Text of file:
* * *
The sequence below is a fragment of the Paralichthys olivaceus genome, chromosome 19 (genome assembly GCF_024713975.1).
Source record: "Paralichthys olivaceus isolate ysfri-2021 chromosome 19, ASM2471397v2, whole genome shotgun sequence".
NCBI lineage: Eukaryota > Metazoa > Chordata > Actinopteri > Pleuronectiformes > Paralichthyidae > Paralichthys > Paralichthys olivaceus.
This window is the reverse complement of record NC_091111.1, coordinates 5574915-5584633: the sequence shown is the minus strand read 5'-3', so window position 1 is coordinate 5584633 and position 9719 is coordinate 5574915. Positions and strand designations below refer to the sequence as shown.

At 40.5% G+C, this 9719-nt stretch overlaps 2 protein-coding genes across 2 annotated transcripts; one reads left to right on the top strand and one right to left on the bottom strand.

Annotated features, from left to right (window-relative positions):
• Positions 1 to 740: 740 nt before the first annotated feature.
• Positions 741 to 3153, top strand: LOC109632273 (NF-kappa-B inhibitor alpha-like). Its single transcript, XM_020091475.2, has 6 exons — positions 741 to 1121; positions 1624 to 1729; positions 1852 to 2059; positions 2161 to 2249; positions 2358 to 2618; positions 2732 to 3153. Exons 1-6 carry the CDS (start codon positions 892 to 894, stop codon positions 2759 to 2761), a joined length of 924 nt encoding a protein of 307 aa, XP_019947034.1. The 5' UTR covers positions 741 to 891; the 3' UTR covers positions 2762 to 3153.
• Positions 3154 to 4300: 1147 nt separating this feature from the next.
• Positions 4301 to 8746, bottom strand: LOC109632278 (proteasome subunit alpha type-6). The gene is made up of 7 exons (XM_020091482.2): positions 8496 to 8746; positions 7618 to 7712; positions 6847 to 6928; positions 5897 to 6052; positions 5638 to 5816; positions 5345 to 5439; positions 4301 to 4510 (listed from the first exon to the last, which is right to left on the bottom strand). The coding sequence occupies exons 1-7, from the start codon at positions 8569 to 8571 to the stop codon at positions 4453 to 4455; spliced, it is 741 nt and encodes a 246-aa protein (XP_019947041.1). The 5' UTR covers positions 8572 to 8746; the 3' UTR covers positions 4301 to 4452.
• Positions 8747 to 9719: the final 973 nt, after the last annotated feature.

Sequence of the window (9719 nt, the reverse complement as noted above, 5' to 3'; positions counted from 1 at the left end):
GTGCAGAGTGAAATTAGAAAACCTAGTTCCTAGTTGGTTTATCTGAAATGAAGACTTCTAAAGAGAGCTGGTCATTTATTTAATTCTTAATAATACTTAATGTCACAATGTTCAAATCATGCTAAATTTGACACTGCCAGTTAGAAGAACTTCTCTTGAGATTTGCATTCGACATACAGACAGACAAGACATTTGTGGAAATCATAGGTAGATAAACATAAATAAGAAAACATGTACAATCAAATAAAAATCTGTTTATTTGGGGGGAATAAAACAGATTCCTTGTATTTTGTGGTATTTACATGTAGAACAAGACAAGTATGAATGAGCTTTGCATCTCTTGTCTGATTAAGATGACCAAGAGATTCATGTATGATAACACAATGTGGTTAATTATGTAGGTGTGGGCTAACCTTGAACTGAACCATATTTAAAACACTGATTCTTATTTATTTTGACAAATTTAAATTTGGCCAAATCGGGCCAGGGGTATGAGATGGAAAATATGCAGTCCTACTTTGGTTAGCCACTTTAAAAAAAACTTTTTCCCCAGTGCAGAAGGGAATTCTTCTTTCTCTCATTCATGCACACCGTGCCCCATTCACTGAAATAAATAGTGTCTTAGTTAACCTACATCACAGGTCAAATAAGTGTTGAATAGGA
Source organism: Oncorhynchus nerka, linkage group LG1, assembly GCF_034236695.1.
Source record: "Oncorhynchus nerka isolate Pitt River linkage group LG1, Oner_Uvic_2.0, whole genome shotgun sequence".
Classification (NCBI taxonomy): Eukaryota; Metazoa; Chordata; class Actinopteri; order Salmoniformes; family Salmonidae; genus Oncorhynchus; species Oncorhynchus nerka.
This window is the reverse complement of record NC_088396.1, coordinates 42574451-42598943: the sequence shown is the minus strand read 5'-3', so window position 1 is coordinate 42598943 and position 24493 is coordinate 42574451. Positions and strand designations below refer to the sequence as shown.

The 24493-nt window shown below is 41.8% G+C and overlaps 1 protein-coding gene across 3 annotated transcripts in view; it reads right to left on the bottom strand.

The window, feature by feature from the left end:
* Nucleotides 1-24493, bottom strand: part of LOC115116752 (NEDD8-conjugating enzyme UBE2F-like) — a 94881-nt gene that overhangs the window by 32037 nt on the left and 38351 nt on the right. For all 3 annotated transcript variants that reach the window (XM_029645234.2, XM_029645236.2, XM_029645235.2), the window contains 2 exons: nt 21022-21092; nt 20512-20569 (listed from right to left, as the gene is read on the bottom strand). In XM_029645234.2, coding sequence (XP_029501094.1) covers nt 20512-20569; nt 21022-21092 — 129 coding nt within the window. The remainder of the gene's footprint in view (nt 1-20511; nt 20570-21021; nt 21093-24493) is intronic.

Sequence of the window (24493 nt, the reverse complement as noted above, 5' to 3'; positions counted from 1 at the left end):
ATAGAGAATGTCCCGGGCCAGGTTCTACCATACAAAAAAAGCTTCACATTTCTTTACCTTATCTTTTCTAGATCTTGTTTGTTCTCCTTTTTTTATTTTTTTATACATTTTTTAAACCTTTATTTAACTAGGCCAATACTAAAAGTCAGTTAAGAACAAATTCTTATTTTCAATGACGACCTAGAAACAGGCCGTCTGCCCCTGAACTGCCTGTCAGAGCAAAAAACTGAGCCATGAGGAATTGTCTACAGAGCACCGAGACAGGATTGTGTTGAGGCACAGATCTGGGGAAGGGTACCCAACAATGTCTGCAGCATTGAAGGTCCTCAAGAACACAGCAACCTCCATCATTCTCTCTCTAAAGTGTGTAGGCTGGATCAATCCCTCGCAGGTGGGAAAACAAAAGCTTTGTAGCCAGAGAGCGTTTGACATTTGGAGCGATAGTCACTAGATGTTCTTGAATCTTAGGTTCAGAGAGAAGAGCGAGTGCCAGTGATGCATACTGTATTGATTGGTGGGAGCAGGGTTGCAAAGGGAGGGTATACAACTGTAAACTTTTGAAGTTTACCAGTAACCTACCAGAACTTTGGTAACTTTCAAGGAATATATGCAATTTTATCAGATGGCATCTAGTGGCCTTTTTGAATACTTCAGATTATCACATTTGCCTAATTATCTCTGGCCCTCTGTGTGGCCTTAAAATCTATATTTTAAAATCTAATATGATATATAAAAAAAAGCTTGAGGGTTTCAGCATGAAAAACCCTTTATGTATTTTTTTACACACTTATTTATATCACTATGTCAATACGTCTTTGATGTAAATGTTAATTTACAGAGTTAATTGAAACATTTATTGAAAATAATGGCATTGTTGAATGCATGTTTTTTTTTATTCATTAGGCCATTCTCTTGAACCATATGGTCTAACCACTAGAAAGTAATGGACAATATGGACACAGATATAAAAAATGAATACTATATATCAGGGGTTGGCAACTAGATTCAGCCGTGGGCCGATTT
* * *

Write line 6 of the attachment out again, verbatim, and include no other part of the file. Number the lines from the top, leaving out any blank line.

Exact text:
Annotated features, from left to right (window-relative positions):